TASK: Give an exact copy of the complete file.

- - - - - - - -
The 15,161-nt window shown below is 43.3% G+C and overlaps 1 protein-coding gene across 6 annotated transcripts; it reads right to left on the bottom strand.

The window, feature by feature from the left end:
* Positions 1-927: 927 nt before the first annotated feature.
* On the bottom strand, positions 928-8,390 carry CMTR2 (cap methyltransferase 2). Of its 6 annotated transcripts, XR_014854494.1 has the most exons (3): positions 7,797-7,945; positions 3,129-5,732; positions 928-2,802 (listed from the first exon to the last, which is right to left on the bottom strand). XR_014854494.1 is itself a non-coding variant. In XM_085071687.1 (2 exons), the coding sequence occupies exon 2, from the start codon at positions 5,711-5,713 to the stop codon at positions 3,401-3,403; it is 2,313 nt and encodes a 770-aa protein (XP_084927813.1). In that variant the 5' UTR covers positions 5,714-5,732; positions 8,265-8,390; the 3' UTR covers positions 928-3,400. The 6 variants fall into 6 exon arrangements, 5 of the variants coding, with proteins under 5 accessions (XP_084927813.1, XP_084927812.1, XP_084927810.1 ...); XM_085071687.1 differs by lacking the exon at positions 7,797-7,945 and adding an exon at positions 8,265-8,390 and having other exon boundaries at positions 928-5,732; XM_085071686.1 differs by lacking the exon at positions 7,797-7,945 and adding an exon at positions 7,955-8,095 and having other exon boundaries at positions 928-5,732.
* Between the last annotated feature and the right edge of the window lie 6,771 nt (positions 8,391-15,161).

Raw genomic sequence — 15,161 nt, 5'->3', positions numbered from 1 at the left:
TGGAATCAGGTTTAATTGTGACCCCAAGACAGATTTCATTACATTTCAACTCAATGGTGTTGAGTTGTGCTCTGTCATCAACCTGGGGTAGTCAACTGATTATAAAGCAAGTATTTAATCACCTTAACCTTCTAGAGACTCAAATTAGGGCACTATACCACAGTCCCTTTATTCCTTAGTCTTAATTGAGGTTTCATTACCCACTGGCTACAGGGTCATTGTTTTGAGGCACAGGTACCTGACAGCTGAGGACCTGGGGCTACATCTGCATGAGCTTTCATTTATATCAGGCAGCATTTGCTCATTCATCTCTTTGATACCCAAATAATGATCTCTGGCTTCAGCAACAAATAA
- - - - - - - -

The 15,161-nt window shown below is 43.3% G+C and overlaps 1 protein-coding gene across 6 annotated transcripts; it reads right to left on the bottom strand.

The window, feature by feature from the left end:
* Positions 1-927: 927 nt before the first annotated feature.
* On the bottom strand, positions 928-8,390 carry CMTR2 (cap methyltransferase 2). Of its 6 annotated transcripts, XR_014854494.1 has the most exons (3): positions 7,797-7,945; positions 3,129-5,732; positions 928-2,802 (listed from the first exon to the last, which is right to left on the bottom strand). XR_014854494.1 is itself a non-coding variant. In XM_085071687.1 (2 exons), the coding sequence occupies exon 2, from the start codon at positions 5,711-5,713 to the stop codon at positions 3,401-3,403; it is 2,313 nt and encodes a 770-aa protein (XP_084927813.1). In that variant the 5' UTR covers positions 5,714-5,732; positions 8,265-8,390; the 3' UTR covers positions 928-3,400. The 6 variants fall into 6 exon arrangements, 5 of the variants coding, with proteins under 5 accessions (XP_084927813.1, XP_084927812.1, XP_084927810.1 ...); XM_085071687.1 differs by lacking the exon at positions 7,797-7,945 and adding an exon at positions 8,265-8,390 and having other exon boundaries at positions 928-5,732; XM_085071686.1 differs by lacking the exon at positions 7,797-7,945 and adding an exon at positions 7,955-8,095 and having other exon boundaries at positions 928-5,732.
* Between the last annotated feature and the right edge of the window lie 6,771 nt (positions 8,391-15,161).

Raw genomic sequence — 15,161 nt, 5'->3', positions numbered from 1 at the left:
TGGAATCAGGTTTAATTGTGACCCCAAGACAGATTTCATTACATTTCAACTCAATGGTGTTGAGTTGTGCTCTGTCATCAACCTGGGGTAGTCAACTGATTATAAAGCAAGTATTTAATCACCTTAACCTTCTAGAGACTCAAATTAGGGCACTATACCACAGTCCCTTTATTCCTTAGTCTTAATTGAGGTTTCATTACCCACTGGCTACAGGGTCATTGTTTTGAGGCACAGGTACCTGACAGCTGAGGACCTGGGGCTACATCTGCATGAGCTTTCATTTATATCAGGCAGCATTTGCTCATTCATCTCTTTGATACCCAAATAATGATCTCTGGCTTCAGCAACAAATAA